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Prairie Schooner 80.2 (2006) 154-156

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The Baby, and: Blue Horses, and: The Dead are Rising

The Baby

You are there.
I have finally put
a face to your ghost
in the cracked photograph.
I am the smile on your

face, the half-grin you
used to sway my mother.
Now, in the tall grass behind
the stone carved with your
name, I feel your breath

in mine, in the curious
letters of your unit and
rank in the quartermaster
corps. I take the cold stone
in my mouth, ring the

bell of this night hour.
If the ground could open
and set you free, I would
take your bones inside mine,

walk with you from this
cursed place of maggots and
worms, go to a ballpark, pitch
a fast ball in the dark, knock
one over the fence, drive

the moon into the trees, [End Page 154]
list all the things we
never did on a paper
plane, daddy, and fly
it all the way home.

Blue Horses

Only the abandoned gate
flung wide open to a cemetery
in the dark is the beginning of
my dream. My algebra teacher,
Mr. Hawkins, who flunked me in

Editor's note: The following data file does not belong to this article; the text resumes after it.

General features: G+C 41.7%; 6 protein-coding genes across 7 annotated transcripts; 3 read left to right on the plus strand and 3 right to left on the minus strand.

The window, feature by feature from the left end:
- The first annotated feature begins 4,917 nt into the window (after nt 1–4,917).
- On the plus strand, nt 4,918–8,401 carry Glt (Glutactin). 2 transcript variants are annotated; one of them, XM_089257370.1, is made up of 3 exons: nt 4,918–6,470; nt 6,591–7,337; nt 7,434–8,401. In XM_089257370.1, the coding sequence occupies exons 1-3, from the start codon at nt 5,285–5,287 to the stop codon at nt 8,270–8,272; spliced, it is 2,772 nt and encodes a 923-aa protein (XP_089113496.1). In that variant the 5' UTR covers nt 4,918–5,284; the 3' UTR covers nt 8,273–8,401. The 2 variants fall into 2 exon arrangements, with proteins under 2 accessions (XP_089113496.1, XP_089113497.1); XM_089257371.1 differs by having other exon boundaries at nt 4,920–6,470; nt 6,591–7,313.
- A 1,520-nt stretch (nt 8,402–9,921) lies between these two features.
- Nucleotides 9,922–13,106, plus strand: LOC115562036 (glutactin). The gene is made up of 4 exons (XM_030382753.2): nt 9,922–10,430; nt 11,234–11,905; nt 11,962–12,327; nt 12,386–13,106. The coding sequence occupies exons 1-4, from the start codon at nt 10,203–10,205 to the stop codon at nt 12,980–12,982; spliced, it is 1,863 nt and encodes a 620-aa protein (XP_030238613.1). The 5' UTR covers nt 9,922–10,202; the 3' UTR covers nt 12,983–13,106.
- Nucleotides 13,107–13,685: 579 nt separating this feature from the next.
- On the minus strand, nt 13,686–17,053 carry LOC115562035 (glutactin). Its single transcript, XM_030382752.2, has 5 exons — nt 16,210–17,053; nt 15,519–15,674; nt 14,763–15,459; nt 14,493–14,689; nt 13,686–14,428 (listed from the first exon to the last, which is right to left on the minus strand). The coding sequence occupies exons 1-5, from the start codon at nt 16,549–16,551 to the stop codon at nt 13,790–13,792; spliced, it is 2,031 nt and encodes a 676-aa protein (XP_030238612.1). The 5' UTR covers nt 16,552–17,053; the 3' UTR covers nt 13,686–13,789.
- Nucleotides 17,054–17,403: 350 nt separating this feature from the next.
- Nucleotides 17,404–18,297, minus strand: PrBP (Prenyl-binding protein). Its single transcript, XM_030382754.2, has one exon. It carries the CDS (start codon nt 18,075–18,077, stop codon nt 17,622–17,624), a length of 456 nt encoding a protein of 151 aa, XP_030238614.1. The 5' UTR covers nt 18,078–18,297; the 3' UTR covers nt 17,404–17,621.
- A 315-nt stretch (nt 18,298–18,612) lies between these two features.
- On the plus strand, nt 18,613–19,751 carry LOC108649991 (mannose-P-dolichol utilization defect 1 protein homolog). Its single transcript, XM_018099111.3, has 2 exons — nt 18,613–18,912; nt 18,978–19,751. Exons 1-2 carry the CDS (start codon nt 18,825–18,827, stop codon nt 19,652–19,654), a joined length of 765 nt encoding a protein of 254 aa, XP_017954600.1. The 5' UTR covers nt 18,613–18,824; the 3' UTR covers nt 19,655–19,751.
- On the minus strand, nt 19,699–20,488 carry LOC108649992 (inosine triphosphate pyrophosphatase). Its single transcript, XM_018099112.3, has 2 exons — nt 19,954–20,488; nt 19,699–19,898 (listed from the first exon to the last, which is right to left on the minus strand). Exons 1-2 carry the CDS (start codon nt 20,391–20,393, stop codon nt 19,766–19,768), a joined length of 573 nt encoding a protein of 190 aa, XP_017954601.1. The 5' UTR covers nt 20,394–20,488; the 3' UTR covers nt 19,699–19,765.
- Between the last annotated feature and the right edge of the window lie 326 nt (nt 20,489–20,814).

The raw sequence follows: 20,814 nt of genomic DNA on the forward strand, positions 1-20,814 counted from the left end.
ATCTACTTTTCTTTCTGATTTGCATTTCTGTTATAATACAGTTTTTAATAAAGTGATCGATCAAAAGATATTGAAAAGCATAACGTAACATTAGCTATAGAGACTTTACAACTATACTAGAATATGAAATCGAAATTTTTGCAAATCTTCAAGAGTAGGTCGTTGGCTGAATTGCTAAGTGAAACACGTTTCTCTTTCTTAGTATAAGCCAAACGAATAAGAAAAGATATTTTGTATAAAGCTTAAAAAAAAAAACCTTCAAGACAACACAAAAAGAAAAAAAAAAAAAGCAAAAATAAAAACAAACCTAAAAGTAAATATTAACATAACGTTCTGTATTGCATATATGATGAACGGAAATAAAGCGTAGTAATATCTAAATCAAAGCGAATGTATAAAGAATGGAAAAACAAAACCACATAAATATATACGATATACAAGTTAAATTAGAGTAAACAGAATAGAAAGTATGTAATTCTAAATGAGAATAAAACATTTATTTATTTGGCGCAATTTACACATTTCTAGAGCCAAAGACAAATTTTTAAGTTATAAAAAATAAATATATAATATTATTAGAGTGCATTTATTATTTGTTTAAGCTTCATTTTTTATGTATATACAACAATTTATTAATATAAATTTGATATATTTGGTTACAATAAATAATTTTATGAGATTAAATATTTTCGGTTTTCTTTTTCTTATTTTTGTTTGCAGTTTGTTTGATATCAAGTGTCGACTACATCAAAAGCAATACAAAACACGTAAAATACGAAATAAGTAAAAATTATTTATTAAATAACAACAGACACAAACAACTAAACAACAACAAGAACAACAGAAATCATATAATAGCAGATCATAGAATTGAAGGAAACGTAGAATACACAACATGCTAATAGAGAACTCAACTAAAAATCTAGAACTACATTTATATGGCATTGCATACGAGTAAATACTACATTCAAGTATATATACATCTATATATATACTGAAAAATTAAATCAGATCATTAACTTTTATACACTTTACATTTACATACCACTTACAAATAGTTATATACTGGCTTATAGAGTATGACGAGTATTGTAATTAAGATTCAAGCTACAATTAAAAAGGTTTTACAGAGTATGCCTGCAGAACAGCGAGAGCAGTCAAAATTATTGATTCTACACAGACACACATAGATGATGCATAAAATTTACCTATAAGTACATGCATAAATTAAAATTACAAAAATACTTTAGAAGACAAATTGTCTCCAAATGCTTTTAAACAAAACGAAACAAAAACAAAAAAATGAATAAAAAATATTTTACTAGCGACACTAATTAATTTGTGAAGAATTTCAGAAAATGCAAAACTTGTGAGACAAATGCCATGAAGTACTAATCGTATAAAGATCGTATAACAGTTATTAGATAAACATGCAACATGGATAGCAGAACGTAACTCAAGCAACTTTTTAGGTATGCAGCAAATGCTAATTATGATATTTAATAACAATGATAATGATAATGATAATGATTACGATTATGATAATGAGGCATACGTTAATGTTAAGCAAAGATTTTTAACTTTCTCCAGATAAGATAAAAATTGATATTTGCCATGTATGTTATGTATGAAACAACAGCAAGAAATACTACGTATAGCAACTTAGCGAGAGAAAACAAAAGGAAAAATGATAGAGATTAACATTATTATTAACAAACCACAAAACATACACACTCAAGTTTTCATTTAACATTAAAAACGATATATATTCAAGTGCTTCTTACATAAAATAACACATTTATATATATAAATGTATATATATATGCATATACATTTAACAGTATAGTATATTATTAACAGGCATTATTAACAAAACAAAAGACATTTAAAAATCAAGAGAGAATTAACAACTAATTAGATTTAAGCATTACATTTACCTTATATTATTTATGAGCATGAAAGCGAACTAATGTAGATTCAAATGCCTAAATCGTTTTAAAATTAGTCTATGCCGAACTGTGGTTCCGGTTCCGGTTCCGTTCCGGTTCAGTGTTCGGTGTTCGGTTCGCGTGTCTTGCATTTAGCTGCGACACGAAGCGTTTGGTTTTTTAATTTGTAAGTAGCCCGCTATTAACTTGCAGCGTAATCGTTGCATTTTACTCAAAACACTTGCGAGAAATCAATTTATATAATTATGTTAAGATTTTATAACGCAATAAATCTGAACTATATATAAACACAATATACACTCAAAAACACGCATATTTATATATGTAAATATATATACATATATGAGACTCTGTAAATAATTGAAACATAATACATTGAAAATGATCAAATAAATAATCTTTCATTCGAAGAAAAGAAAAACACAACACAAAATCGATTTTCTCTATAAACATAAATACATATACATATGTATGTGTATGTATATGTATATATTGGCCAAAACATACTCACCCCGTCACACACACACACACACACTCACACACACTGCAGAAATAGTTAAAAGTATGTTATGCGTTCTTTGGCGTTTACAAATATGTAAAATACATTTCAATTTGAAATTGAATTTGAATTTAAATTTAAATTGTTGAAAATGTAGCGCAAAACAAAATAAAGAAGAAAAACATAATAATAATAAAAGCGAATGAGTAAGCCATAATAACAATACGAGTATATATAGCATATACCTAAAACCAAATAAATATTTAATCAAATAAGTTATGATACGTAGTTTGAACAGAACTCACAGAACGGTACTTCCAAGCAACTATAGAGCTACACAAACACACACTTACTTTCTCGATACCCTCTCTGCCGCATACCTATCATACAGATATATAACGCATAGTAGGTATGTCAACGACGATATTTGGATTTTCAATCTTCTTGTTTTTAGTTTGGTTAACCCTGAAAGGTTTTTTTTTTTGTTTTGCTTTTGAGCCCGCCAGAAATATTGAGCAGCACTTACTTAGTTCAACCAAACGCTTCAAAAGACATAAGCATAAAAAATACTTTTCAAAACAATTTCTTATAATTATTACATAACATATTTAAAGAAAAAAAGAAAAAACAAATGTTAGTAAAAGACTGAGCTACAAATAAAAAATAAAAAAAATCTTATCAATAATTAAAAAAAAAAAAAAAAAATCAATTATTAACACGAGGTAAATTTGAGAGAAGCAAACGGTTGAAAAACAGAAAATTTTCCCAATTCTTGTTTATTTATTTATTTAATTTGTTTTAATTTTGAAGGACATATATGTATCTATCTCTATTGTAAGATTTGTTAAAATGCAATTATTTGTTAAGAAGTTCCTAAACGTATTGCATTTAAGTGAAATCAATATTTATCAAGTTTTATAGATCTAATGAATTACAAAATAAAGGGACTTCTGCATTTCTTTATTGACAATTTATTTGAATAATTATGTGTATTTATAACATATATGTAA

eighth grade, is the keeper of the dead.

I tell you, I have often wondered in
sweat-soaked sheets what the square
root of nothing is, what the birds
I drew in my Blue Horse notebook
meant. Meanwhile, there is no one
at the gate. Not even a crow to

dot the sky, nor wind to move
the hinges or make them creak, just
the muttering of the shades by my
bed in this motel room, my heart in
their rolled up flapping at the gate
where only the pardoned enter. [End Page 155]

The Dead are Rising

The earth is filling up with the dead
in great distances between dreams and

sleep. The dead sing halfway around
the moon, upside down, on a swizzle

stick, a carnival ride. They are rising,
soft clams to the digger on a pale beach,

exposed film in a dark room, whitening
as they rise above TV antennae and

gnarled coat hangers in empty closets,
above white refrigerators sitting at

the curb, enameled corpses put out,
mouths agape, for the recycle man in

his shabby coat, their bleached bones
the light in a traveling carny's eye.

Walter Griffin's poems have appeared in Harper's, Poetry, the Paris Review, and elsewhere.



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